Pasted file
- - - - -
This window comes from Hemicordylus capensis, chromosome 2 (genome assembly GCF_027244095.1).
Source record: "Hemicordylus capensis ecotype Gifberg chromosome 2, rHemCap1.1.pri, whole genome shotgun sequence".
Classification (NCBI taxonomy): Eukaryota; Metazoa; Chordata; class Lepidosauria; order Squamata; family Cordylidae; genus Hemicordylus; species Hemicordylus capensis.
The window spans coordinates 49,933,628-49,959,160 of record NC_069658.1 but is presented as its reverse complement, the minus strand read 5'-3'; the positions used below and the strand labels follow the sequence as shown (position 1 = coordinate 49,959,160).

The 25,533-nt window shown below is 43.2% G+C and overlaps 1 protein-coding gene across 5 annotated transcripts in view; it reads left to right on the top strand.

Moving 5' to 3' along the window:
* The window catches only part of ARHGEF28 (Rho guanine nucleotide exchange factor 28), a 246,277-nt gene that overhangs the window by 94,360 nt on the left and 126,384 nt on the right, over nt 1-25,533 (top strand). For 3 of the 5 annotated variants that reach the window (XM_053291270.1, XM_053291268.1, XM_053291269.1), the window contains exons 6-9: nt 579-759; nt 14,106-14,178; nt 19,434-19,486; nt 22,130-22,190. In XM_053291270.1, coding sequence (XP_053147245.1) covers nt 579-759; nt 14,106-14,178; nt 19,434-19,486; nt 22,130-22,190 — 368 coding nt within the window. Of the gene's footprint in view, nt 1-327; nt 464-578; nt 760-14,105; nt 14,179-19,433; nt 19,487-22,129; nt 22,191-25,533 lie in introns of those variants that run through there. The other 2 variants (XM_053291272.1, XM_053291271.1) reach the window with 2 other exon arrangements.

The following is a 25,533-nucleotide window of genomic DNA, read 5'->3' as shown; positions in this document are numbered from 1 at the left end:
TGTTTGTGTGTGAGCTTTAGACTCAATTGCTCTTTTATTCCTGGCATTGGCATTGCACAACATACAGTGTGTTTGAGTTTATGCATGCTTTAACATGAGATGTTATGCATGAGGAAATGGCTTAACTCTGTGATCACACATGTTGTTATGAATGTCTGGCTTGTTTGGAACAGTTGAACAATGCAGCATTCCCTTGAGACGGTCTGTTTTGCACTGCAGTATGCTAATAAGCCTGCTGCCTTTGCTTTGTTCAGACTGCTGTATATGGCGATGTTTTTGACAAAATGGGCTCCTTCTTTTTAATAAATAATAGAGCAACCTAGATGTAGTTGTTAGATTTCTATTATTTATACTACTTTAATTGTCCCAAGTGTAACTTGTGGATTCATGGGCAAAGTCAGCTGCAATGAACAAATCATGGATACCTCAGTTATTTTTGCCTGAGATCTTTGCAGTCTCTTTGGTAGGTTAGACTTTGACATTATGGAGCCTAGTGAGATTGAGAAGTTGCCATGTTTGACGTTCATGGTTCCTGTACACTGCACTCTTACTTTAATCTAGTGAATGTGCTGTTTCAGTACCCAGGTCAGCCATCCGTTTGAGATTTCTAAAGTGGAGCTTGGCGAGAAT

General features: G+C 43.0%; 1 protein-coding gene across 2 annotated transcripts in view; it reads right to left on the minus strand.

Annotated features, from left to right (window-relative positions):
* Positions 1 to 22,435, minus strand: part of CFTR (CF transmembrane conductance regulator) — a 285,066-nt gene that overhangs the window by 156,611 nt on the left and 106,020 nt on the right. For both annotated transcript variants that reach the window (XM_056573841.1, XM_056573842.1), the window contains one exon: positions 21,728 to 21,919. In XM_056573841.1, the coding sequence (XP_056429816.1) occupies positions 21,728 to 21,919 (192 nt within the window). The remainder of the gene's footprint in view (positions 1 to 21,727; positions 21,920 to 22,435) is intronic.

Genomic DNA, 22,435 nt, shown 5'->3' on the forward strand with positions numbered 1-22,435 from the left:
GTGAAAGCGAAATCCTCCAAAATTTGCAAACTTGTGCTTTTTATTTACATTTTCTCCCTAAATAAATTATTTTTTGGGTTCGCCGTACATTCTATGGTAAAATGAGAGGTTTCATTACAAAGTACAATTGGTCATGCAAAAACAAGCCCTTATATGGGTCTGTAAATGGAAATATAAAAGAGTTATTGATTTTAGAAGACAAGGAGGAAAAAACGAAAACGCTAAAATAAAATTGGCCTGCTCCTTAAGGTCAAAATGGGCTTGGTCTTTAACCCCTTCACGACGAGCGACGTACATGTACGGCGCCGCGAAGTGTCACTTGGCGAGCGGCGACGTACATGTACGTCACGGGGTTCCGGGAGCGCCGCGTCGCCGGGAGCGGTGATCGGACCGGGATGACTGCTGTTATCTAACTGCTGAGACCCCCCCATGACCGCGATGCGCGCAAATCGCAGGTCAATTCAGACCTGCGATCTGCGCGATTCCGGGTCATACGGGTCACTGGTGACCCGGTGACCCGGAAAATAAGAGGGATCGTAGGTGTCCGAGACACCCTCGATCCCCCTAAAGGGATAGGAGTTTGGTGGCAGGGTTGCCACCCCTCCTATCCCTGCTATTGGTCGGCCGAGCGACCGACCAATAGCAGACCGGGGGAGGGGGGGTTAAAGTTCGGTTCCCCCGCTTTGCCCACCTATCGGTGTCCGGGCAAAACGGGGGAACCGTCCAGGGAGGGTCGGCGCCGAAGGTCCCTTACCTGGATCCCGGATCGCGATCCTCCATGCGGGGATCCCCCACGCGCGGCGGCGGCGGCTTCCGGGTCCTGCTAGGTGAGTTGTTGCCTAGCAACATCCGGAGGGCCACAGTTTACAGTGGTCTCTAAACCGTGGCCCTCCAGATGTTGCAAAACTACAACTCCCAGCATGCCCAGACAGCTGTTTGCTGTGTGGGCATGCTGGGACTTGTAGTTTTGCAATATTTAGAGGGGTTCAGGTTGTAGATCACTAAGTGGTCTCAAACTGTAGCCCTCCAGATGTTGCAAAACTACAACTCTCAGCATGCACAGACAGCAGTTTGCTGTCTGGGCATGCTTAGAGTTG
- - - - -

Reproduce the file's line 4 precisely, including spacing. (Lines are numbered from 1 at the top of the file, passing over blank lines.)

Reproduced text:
The window spans coordinates 49,933,628-49,959,160 of record NC_069658.1 but is presented as its reverse complement, the minus strand read 5'-3'; the positions used below and the strand labels follow the sequence as shown (position 1 = coordinate 49,959,160).